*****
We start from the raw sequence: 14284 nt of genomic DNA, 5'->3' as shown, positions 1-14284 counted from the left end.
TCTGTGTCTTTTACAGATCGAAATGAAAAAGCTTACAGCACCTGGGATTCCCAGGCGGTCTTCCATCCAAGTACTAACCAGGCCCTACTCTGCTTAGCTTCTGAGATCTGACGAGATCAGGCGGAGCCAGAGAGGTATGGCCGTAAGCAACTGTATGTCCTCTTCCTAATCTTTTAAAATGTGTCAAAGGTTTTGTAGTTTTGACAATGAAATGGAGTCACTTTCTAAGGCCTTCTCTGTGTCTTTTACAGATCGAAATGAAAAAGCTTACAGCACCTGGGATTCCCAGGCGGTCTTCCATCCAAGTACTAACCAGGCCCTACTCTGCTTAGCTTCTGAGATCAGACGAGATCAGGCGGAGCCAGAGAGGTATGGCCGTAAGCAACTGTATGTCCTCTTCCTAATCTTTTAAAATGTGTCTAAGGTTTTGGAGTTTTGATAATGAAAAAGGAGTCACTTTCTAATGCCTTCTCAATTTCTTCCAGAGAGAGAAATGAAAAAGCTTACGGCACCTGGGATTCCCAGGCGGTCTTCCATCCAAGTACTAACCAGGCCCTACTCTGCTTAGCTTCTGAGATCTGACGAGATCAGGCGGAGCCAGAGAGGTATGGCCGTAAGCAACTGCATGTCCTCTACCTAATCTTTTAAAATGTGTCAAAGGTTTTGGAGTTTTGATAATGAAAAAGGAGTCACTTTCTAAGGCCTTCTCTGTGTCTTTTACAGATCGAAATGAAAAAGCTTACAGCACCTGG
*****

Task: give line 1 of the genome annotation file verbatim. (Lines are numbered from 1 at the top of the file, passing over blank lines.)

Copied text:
We start from the raw sequence: 14284 nt of genomic DNA, 5'->3' as shown, positions 1-14284 counted from the left end.